On another level, the book is a deep delving into of some of the issues that divide us. We’ve become so entrenched and polarized, and the dialogue so vitriolic, that people of different views have stopped listening to each other. I wanted to explore divisive issues like abortion and faith and sexuality from different sides and portray them with some nuance, some gray. I think that’s the job of literature: to tackle the really big stuff and to say to people, Hey, you may believe x, but have you ever considered y, did you know there was a z? Certainly inhabiting a character whose views were completely unlike mine forced me to reexamine some of my own entrenched ideas. My hope for the book is that it will make readers do the same: stop and ask questions of themselves and find respect for other points of view, even those they disagree with.
BRC: WHEN SHE WOKE encompasses several provocative topics, including abortion, radical Christianity, radical feminism, lesbianism, human slave trafficking, spousal abuse and the death penalty. What has been the reaction from readers?
HJ: Polarized, of course! Which is pretty much what I expected. But so far, I’m relieved to report, I seem to be getting a lot more love than hate.
BRC: While your beautifully written debut novel, MUDBOUND, is a work of historical fiction, WHEN SHE WOKE is set in the future. How did you make the transition from writing about the past to writing about the future?
HJ: Eagerly. After seven years of being in the past, in the first person and in the Deep South, I was ready to tackle new challenges and go somewhere completely different. Of course I did end up back in Mississippi for part of WHEN SHE WOKE, which leads me to your next question…
BRC: WHEN SHE WOKE is set primarily in Texas and other Southern states, while MUDBOUND takes place in Mississippi. What can you tell us about your southern roots? What is the attraction for setting your novels in the South?
HJ: The South has always been fertile ground for me, probably because of all the contradictions it holds; the deeply buried fault lines that make it such rich territory for authors. And then, I’m Southern. My mother’s people hailed from places like Oxford, MS and Talledega, AL and Charleston, SC, and I’ve always felt a strong connection to that part of my ancestry. It was my family’s stories about their year on a farm in the Delta that led me to write MUDBOUND, but the fact that I’d never spent time there made it very challenging. I spent a week in Mississippi at one point, but for the most part I had to rely on research. So for WHEN SHE WOKE, I wanted to write about a place I knew intimately, and Dallas (where I spent half of my childhood) was a logical choice --- especially given its politics of late! And Hannah goes to Columbus, MS because when I was driving around the South researching the route she might take north, I stayed there one night, at a B&B in an old Victorian mansion --- which ended up becoming Stanton’s house.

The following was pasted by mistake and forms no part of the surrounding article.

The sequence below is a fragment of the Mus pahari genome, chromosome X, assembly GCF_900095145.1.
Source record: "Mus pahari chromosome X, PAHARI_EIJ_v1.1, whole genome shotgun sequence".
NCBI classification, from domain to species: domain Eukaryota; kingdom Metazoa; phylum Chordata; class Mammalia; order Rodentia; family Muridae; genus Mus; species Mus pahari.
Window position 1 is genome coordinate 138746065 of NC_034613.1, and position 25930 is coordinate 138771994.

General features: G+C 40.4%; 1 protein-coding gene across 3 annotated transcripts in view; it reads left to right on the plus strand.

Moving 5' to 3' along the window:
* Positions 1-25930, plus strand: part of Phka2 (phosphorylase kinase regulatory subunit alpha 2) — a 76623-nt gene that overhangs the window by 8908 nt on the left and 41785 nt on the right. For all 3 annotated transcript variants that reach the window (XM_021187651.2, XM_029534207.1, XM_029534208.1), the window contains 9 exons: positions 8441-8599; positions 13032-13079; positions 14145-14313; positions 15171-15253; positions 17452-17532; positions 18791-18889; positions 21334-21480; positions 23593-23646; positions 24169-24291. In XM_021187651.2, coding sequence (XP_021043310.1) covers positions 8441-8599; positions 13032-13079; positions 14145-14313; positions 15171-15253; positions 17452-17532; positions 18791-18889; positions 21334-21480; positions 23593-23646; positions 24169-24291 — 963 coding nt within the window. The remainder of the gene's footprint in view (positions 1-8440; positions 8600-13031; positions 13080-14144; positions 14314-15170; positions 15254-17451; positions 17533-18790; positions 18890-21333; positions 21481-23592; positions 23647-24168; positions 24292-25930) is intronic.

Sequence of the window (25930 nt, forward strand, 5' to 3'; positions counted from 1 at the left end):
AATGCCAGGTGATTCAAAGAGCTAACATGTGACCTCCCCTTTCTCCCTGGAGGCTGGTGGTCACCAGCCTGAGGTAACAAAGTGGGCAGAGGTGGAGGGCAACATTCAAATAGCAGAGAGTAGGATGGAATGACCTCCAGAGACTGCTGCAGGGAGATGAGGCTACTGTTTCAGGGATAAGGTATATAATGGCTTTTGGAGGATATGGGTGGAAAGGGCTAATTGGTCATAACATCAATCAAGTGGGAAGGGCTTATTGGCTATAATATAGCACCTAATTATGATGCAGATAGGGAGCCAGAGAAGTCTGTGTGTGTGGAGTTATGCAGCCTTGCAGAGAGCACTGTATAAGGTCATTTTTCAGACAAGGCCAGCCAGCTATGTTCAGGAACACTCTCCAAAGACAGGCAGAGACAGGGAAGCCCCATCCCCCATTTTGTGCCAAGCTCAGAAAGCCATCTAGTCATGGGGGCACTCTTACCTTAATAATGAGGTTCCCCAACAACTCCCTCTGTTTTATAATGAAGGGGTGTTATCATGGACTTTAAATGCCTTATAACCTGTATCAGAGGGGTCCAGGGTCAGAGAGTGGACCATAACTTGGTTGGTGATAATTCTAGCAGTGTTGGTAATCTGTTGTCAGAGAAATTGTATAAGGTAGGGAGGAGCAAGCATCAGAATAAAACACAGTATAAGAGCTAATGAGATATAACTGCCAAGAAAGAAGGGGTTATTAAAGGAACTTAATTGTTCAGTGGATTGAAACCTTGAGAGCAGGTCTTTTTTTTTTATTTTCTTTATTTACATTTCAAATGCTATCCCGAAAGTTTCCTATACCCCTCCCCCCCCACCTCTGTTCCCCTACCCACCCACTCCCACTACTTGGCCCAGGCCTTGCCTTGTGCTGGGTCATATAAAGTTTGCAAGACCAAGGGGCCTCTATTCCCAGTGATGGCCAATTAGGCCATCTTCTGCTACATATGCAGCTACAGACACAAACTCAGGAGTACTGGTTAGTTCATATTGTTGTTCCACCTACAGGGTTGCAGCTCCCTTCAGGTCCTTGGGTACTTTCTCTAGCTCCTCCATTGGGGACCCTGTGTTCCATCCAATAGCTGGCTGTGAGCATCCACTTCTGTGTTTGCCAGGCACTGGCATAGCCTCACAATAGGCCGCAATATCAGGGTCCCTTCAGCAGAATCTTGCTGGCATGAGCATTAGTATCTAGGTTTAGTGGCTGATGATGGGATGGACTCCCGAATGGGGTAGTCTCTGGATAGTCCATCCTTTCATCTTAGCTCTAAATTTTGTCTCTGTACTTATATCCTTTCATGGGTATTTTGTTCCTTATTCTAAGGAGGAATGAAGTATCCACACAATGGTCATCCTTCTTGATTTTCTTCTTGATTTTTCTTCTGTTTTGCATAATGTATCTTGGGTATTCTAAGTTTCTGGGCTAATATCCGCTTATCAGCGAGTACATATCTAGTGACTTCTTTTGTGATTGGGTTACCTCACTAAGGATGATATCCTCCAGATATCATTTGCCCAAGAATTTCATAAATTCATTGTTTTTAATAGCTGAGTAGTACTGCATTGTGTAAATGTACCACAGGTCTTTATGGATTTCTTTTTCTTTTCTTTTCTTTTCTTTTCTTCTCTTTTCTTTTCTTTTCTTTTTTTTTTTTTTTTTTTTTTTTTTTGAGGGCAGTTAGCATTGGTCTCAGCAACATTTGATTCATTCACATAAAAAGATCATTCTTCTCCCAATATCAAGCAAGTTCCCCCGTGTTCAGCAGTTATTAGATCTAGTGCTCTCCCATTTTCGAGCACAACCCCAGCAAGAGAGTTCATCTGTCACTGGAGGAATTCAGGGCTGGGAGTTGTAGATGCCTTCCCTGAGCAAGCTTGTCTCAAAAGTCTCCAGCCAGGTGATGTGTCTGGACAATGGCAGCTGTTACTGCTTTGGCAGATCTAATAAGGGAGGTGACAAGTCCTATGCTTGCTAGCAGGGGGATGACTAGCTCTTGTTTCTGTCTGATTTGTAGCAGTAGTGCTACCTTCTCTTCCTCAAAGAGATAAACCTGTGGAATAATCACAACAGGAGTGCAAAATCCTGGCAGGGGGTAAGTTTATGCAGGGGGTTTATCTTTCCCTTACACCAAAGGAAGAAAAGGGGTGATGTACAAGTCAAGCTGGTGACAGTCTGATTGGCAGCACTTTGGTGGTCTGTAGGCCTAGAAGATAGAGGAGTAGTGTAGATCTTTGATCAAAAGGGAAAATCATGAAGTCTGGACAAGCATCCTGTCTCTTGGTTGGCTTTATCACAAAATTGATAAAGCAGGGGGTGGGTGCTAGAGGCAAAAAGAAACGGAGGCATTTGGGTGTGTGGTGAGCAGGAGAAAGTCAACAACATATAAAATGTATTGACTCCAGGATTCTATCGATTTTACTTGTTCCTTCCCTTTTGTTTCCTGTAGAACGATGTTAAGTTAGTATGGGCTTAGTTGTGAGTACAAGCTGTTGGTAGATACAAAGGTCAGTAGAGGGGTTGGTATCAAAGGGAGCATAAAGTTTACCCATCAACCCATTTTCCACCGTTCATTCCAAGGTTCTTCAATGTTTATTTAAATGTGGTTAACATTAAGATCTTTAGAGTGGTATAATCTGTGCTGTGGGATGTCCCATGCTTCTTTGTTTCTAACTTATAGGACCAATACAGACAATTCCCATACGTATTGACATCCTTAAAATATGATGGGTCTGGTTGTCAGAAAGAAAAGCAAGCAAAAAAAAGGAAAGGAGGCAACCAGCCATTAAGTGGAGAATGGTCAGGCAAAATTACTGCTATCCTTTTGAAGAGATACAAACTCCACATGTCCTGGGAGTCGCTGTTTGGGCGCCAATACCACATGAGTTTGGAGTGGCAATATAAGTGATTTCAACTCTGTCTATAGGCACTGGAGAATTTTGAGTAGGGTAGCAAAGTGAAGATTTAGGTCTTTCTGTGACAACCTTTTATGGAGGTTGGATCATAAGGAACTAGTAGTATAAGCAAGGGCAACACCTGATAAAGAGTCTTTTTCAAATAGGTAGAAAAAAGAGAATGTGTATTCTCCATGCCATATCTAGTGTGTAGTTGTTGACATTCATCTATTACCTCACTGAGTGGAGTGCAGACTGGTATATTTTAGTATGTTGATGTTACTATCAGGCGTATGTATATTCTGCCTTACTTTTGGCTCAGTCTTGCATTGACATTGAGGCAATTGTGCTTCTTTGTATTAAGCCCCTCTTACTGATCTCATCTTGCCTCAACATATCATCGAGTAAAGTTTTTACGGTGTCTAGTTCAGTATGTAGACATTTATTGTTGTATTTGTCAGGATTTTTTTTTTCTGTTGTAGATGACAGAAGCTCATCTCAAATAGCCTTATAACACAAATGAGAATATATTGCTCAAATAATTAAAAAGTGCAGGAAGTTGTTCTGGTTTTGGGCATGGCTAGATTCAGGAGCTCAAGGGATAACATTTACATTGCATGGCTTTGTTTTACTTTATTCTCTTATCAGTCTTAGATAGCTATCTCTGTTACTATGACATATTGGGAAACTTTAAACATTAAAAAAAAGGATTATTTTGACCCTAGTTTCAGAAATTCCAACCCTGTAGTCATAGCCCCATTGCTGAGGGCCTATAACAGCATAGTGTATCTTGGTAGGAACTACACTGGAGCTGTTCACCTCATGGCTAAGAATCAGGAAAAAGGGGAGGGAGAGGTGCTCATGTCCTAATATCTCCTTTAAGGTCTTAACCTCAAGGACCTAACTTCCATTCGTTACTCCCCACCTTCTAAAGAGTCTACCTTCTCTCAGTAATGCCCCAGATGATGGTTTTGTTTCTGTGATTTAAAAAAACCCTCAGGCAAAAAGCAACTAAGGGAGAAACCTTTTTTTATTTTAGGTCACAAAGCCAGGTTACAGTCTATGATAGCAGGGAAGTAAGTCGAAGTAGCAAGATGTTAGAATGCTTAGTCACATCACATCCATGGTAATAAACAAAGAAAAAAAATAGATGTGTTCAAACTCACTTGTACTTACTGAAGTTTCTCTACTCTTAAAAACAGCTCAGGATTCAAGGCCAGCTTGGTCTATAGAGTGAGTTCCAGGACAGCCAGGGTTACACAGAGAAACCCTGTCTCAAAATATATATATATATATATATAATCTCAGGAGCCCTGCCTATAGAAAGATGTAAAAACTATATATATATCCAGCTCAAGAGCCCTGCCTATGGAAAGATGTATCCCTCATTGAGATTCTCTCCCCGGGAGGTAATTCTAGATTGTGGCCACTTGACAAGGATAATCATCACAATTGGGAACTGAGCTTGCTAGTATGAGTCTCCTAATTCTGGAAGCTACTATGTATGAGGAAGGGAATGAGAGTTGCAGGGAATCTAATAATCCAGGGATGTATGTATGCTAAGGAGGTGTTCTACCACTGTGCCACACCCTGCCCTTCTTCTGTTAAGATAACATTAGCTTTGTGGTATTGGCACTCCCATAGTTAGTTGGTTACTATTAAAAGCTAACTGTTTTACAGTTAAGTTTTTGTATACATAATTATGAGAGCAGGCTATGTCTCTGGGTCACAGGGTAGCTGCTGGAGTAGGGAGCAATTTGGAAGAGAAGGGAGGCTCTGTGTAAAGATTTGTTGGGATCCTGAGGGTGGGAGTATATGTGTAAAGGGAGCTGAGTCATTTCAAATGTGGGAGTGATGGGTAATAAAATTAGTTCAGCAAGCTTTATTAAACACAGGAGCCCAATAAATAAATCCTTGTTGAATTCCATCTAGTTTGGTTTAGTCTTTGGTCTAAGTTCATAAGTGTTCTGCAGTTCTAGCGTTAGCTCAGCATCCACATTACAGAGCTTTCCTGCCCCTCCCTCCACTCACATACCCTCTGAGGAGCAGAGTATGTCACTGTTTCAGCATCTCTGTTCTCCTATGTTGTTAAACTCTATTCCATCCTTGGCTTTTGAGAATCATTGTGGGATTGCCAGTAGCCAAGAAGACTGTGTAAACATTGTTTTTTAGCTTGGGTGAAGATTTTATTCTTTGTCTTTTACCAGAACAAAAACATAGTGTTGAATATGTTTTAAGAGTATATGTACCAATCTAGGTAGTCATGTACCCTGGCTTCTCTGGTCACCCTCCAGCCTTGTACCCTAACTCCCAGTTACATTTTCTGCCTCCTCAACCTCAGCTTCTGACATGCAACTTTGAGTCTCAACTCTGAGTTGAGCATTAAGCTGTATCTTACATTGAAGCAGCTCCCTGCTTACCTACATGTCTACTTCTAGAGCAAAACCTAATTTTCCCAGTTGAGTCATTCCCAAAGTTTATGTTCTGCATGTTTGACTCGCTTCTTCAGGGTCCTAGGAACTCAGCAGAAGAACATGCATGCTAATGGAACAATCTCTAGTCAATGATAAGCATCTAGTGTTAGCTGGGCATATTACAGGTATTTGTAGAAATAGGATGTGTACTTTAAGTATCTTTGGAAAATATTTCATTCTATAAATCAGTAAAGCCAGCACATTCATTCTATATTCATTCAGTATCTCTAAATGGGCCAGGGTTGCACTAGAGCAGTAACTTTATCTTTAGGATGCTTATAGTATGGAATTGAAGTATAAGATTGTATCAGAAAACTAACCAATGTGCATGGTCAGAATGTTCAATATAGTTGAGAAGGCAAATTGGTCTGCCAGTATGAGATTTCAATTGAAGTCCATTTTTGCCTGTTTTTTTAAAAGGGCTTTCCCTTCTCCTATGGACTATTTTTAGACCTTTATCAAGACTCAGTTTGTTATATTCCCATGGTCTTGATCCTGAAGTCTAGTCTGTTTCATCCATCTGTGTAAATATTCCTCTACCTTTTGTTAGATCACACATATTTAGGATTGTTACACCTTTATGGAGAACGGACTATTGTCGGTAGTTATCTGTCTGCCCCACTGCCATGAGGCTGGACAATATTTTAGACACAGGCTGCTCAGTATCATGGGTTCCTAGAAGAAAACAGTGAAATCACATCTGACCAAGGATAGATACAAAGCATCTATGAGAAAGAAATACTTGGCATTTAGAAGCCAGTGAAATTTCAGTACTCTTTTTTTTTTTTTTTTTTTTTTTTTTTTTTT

BRC: The book’s cover is stark yet stunning. What can you tell us about how this design came about?
HJ: It was a collaboration between two designers, Anne Winslow and Keith Hayes, and the first time I saw it --- on the tiny screen of my iPhone, sitting by a pool in Ojai of all places --- I shrieked so loudly people stared. I’ve thought all along that this cover would be a dream project for a designer, but what they gave me was beyond my wildest hopes.
BRC: MUDBOUND won the Bellwether Prize for Fiction, as well as other awards. How has this enormous success affected your writing career?
HJ: It has enabled me to write full time, which is an amazing gift from the universe.
BRC: Who or what inspired you to become a writer?
HJ: I’ve been making up stuff and putting it onto paper since I was a little girl. Partly I think that’s because my mother (a retired high school English teacher) encouraged me to read everything I could get my hands on. The other part --- the part that makes me good at it, that compels me to sit in a room by myself for years and do it, that makes me crazy and miserable when I’m not doing it --- is a mystery known only to the Writing God.
BRC: What have you read recently that you’d like to recommend to our readers?
HJ: A HUNDRED AND ONE NIGHTS by Benjamin Buchhold, an astonishing and devastating debut coming this December about the war in Afghanistan, and a middle-aged doctor and a young girl caught up in it. And the manuscripts of two phenomenal novels by friends, both forthcoming from Norton in 2012: Michael Dahlie’s as-yet-untitled second novel, which has his trademark blend of humor and tenderness. And Jennifer Cody Epstein’s THE GODS OF HEAVENLY PUNISHMENT, which explores the fire bombing of Tokyo from the points of view of characters on both sides of the war.
BRC: What are you working on now, and when might readers expect to see it?
HJ: I’ll likely start novel #3 in early 2012, after the book tour is over. I’m pretty sure I know what it will be, but until I’m certain I’d better not say, in case I change my mind! In the meantime, I’m working on three short stories: one about a comedian who’s lost his sense of humor, one about a naked woman walking into a library, and one about the Second Coming of Christ. Just trying to keep my fans as confused as possible.